Where’s God When You Need Him?

oreoLast Monday my son lost his dog in an accident.  My son has been in the hospital for three months with a bad infection, so he left his dog in the care of his cousin.   The dog, “Oreo,” started jumping the fence and wandering the neighborhood.

We asked the cousin to install an “invisible fence,” to keep the dog (“Oreo”) from jumping the fence and possibly getting run over.  Various people (Oreo had a FaceBook page and over 300 fans) had furnished the cousin with sufficient funds to purchase the invisible fence, but he wouldn’t do it…no explanation, no discussion of alternatives.  Instead he put a leash on the dog, who then jumped over the fence wearing the leash….and strangled to death.

Oreo was a pedigree Old English Bulldog, quite beautiful.  That’s her in the picture above.  She was only three years old at the time of her death.  We hope she didn’t suffer, but we know she must have.

This nasty incident really dealt a serious blow to my faith in God.  I have seen accidents before, seen good people die and pets suffer, but this one really hit me.  I spent the week and weekend expressing my disappointment with the Almighty for its non-intervention, saying “Thanks for nothing, sport.”  I decided that if God cares at all about human beings, it isn’t obvious.  So I stopped my usual praying, feeling that it was futile anyway.

Does this mean that I no longer believe in God?  No, but I now see him as an impersonal force.  I don’t believe in Hell, so I do not fear divine retribution for my anger or my doubts.  My attitude at this time is one of resignation and futility.  Do with me what you will, God, I really don’t much care what that is.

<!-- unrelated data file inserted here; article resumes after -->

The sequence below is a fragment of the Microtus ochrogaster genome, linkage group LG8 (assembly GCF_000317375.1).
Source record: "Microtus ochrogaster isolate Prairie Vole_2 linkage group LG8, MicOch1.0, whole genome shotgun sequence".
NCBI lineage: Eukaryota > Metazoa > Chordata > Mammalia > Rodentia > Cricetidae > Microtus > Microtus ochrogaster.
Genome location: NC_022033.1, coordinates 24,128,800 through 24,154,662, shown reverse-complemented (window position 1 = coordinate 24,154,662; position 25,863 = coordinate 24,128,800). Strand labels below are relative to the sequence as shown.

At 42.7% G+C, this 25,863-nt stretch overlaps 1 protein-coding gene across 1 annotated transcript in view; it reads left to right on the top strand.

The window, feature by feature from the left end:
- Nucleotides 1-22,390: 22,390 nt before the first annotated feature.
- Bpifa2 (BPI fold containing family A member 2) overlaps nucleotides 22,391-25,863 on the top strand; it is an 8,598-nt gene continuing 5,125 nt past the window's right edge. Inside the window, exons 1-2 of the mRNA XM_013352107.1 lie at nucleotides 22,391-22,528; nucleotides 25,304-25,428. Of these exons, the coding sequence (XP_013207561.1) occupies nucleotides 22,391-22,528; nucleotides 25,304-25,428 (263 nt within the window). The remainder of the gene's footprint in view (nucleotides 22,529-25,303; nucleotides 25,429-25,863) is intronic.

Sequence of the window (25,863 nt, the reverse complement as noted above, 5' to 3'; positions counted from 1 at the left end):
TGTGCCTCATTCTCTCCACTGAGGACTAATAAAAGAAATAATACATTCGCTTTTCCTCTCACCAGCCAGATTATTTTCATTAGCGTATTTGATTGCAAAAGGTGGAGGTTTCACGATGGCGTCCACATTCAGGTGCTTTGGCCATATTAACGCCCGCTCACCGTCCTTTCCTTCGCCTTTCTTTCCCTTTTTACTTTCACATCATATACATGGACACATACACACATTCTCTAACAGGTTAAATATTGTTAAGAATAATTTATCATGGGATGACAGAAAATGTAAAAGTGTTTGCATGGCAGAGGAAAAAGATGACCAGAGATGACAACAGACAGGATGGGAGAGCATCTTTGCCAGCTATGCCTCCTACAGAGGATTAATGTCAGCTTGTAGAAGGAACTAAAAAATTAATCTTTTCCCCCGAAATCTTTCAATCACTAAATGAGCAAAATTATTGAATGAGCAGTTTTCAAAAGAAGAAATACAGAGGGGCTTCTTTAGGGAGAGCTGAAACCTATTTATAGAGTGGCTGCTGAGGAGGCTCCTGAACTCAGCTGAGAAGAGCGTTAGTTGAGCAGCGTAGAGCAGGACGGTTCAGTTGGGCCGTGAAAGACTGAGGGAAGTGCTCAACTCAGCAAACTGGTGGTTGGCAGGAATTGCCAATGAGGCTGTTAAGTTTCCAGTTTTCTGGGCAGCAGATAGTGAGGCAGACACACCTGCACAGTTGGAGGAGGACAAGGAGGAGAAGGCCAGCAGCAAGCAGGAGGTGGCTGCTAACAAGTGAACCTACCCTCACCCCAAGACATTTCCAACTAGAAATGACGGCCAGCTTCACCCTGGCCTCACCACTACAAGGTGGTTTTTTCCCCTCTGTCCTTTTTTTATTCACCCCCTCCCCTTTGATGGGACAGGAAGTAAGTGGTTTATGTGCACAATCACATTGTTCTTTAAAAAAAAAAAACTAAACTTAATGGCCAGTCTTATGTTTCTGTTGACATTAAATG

Fall Is Here Again

fall-scene-2016

A Fall Scene

Blog Posts vs Writing in a Personal Journal

Almost ten years ago, in early 2006, I started writing in blogs on the Internet. In some ways this was a mistake, as one’s writing changes when he knows it is being read by strangers. Also, the topics change as well. When keeping journals, I wrote a lot about my private problems, hopes and accomplishments, things that would not be interesting to strangers. So a lot of personal writing never happened. Most of my blog writing is utterly forgettable and irrelevant. In hindsight, it was a mistake.

I will be 71 years old next month, and that seems indeed quite old to me, and yet I don’t feel that old. I am retired, but still work occasionally. My major goal and focus at this stage of my life is to greatly enhance my skill and ability as a bassist for jazz. I have a fully carved string bass, as well as three bass guitars, and practice regularly with the Cats Swing Band of Los Gatos, a project of adult education there. In the past year I have learned to read notes and expand my knowledge of music theory. I am currently immersed in bass study, with the intent to bring myself up to a professional level as quickly as possible.